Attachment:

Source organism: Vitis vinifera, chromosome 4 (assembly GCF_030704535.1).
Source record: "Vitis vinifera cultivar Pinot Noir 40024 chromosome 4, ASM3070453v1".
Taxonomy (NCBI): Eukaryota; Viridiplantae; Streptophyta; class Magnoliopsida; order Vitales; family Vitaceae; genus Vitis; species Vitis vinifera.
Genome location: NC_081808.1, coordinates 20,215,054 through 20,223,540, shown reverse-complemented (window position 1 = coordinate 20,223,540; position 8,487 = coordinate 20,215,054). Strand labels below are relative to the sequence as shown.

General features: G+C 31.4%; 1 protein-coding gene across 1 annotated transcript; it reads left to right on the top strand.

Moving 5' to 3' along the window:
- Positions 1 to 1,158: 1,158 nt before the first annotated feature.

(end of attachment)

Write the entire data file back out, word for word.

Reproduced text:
Source organism: Vitis vinifera, chromosome 4 (assembly GCF_030704535.1).
Source record: "Vitis vinifera cultivar Pinot Noir 40024 chromosome 4, ASM3070453v1".
Taxonomy (NCBI): Eukaryota; Viridiplantae; Streptophyta; class Magnoliopsida; order Vitales; family Vitaceae; genus Vitis; species Vitis vinifera.
Genome location: NC_081808.1, coordinates 20,215,054 through 20,223,540, shown reverse-complemented (window position 1 = coordinate 20,223,540; position 8,487 = coordinate 20,215,054). Strand labels below are relative to the sequence as shown.

General features: G+C 31.4%; 1 protein-coding gene across 1 annotated transcript; it reads left to right on the top strand.

Moving 5' to 3' along the window:
- Positions 1 to 1,158: 1,158 nt before the first annotated feature.